A: The continuing dialogue with Panama harmed us in two ways. Politically, it was very difficult to deal with other governments in the region when it wasn't clear what the outcome of talks with Panama would be. Who wants to commit political capital to a hypothetical proposition? The second problem was that as long as we were talking to Panama, I had trouble getting the attention of the U.S. Air Force. [Running] the Andean air interdiction and counterdrug missions is not the Air Force's top priority. Nor is it just the Air Force. Howard is the base from which other U.S. agencies, such as Customs and the [Drug Enforcement Administration], operate. So a lot of our programs in the region will be jeopardized until we re-establish a base of operations. In the meantime, we have a significant shortfall in our surveillance coverage that will impact us for the next two to five years.
Q: A number of members of Congress and the commander of U.S. Southern Command have recently called for the removal of U.S. forces from Haiti. Are you worried that Haiti is in danger of becoming another major staging base for narco-traffickers in the Caribbean?
A: The counterdrug situation in Haiti is abysmal, and we're concerned about the future of the country. The mechanisms of democracy in Haiti seem inoperative, and the new police force, while it is trying, lacks funding and midcareer people. That makes it vulnerable to corruption and threats of violence from the traffickers. So we have a huge problem in Haiti, and to solve it, we have to continue working not only with that country but with its neighbors in the region.
Q: When you accepted this job, a number of skeptics doubted that a four-star Army general could adapt to the give-and-take of the political process.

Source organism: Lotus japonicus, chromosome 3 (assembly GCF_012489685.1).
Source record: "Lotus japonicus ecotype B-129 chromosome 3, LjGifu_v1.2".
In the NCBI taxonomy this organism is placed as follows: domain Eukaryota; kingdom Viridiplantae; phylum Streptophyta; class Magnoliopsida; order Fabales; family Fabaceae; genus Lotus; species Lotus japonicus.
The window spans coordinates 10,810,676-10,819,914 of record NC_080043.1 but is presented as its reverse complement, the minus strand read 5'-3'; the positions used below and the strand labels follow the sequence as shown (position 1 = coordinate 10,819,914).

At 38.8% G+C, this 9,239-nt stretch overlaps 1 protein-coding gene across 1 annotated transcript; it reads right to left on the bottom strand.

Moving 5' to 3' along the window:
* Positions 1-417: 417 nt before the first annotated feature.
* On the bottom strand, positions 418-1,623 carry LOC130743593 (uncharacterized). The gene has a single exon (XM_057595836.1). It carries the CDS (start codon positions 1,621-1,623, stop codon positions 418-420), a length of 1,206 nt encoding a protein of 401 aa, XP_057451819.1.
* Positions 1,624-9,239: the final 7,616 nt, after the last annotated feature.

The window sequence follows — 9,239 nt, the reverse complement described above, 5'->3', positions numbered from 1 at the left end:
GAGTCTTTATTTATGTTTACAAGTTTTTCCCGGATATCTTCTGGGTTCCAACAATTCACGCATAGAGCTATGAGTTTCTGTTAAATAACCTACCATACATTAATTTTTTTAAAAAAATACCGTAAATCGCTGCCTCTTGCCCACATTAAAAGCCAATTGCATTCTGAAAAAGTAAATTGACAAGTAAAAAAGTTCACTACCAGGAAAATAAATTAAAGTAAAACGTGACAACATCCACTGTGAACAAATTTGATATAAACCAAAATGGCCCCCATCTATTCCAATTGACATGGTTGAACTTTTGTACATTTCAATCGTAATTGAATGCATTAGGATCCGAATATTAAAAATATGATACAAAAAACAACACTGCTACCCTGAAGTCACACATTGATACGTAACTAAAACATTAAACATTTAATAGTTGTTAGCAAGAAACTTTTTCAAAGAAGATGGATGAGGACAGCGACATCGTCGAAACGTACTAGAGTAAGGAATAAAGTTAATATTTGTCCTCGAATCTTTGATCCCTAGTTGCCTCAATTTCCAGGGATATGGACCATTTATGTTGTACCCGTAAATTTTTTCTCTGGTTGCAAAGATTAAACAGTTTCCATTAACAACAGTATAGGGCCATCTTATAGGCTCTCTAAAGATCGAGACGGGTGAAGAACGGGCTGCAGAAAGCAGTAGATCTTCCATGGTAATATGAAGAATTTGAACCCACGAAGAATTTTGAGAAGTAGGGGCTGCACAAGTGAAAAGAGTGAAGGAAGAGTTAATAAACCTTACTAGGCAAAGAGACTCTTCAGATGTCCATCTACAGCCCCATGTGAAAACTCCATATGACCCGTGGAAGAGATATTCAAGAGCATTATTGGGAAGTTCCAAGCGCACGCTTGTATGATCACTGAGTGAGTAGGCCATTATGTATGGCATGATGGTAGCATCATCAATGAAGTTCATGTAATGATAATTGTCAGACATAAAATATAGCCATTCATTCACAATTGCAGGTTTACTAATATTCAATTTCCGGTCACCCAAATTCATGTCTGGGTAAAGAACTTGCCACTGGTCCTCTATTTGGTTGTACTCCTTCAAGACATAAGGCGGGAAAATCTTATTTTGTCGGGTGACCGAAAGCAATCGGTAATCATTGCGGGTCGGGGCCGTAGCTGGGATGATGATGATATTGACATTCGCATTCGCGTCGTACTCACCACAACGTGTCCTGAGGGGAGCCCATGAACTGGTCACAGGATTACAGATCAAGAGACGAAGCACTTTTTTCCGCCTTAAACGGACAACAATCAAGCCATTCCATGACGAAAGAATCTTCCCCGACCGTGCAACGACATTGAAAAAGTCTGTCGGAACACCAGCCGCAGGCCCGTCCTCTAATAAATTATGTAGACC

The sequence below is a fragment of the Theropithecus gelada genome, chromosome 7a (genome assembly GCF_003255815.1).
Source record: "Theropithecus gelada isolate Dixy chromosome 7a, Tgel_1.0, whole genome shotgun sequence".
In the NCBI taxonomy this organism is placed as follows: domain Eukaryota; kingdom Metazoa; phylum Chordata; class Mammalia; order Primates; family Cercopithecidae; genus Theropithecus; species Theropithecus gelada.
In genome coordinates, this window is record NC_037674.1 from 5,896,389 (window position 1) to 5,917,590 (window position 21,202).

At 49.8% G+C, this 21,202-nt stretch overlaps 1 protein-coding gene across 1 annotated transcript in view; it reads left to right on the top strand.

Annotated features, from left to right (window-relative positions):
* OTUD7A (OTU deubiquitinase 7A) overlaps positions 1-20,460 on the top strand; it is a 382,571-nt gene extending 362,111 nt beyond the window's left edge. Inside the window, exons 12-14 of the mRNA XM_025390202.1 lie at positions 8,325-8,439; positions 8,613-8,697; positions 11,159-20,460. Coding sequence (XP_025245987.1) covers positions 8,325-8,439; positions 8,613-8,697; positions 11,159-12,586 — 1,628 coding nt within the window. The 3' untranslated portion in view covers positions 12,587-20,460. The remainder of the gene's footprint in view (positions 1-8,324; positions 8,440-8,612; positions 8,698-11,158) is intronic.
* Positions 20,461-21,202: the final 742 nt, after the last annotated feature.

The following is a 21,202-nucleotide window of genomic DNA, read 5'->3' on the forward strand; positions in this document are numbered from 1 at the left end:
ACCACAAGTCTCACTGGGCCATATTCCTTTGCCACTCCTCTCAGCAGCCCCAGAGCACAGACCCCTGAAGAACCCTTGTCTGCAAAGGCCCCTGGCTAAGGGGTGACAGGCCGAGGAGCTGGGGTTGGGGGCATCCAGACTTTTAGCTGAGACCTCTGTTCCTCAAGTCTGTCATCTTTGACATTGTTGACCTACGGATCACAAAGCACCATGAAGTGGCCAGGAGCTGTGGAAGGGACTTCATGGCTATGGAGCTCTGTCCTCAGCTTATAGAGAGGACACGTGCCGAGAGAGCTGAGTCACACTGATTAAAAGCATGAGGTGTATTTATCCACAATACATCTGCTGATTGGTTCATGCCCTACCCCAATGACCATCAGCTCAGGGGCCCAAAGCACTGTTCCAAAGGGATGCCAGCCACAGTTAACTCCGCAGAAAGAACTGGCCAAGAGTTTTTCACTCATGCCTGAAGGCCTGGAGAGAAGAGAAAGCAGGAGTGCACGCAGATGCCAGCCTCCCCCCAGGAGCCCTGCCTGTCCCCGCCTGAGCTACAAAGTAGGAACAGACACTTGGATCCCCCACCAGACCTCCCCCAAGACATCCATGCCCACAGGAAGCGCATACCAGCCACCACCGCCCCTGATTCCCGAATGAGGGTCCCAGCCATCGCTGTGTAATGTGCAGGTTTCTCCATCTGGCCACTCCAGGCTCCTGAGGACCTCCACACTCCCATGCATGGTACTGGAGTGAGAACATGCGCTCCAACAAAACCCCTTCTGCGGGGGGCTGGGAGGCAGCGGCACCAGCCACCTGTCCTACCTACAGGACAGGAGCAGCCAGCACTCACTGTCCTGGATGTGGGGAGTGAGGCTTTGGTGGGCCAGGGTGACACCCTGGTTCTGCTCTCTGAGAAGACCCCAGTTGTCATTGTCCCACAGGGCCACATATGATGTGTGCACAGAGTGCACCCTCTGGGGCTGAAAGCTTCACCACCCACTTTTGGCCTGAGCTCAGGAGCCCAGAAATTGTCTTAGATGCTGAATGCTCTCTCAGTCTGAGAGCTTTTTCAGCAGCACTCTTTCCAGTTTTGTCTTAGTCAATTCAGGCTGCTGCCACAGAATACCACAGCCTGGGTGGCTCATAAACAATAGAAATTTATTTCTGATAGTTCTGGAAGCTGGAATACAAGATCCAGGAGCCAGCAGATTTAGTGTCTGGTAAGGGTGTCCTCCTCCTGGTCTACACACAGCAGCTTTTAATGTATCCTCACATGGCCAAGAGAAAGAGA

A: Well, anyone who thinks the armed forces are a totally autocratic and authoritarian institution has probably never seen them at close range. ... I served three tours here, and learned about dealing with Congress and the interagency process under the tutelage of [former Joint Chiefs of Staff Chairman] Colin Powell. Powell gave me a piece of advice which I still follow. He told me not to try and anticipate political outcomes, but rather establish a principled position, write it carefully down on paper with all your good ideas, and then use the policy process to sell it to the administration, Congress, and the American people. That's what I've tried to do in this job: put together the best package of supportable ideas, and then go out and sell it. I absolutely believe you can prevail in this town with good ideas.
Q: After years of rising drug use in America, reports indicate that your National Drug Control Strategy is scoring some significant successes. What do you hope to establish as your legacy when you leave?
A: Well, I think the numbers are starting to demonstrate that we're achieving our purpose. By the time my team walks out of these offices, I expect it to be almost inarguable that, broadly speaking, what we're doing makes sense and is working. I think the attentive people in Congress and around the country-as well as in the international community-have heard what we're doing and generally support it as reflective of the best wisdom that exists in the professional community. That's important, because after next year's election, I want the infrastructure behind our anti-drug campaign to be embedded in the interagency process, so that whoever takes over this job, from whichever party, can carry it on with some commonsense leadership.